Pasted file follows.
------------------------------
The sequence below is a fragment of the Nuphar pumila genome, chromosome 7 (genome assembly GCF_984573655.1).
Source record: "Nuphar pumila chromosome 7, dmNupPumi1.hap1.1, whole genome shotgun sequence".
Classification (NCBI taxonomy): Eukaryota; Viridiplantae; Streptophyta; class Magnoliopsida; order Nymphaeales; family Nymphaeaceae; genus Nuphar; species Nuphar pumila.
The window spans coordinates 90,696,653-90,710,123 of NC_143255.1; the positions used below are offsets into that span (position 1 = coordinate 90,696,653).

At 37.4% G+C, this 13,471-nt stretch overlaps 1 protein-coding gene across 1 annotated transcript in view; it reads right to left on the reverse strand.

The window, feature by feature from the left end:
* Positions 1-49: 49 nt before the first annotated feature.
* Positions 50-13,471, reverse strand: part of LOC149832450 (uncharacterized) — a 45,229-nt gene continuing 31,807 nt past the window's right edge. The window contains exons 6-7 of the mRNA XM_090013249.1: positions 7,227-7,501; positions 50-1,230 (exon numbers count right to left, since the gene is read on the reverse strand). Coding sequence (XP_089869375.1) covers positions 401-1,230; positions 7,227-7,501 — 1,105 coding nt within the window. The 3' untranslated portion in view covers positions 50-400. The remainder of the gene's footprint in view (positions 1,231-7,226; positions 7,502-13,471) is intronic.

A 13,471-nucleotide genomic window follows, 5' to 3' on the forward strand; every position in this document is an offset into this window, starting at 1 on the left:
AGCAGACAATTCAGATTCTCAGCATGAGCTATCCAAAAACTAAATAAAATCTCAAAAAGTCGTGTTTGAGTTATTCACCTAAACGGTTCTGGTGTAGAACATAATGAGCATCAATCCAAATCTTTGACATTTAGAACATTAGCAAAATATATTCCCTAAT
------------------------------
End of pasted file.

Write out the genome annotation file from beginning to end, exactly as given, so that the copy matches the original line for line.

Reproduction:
The sequence below is a fragment of the Nuphar pumila genome, chromosome 7 (genome assembly GCF_984573655.1).
Source record: "Nuphar pumila chromosome 7, dmNupPumi1.hap1.1, whole genome shotgun sequence".
Classification (NCBI taxonomy): Eukaryota; Viridiplantae; Streptophyta; class Magnoliopsida; order Nymphaeales; family Nymphaeaceae; genus Nuphar; species Nuphar pumila.
The window spans coordinates 90,696,653-90,710,123 of NC_143255.1; the positions used below are offsets into that span (position 1 = coordinate 90,696,653).

At 37.4% G+C, this 13,471-nt stretch overlaps 1 protein-coding gene across 1 annotated transcript in view; it reads right to left on the reverse strand.

The window, feature by feature from the left end:
* Positions 1-49: 49 nt before the first annotated feature.
* Positions 50-13,471, reverse strand: part of LOC149832450 (uncharacterized) — a 45,229-nt gene continuing 31,807 nt past the window's right edge. The window contains exons 6-7 of the mRNA XM_090013249.1: positions 7,227-7,501; positions 50-1,230 (exon numbers count right to left, since the gene is read on the reverse strand). Coding sequence (XP_089869375.1) covers positions 401-1,230; positions 7,227-7,501 — 1,105 coding nt within the window. The 3' untranslated portion in view covers positions 50-400. The remainder of the gene's footprint in view (positions 1,231-7,226; positions 7,502-13,471) is intronic.

A 13,471-nucleotide genomic window follows, 5' to 3' on the forward strand; every position in this document is an offset into this window, starting at 1 on the left:
AGCAGACAATTCAGATTCTCAGCATGAGCTATCCAAAAACTAAATAAAATCTCAAAAAGTCGTGTTTGAGTTATTCACCTAAACGGTTCTGGTGTAGAACATAATGAGCATCAATCCAAATCTTTGACATTTAGAACATTAGCAAAATATATTCCCTAAT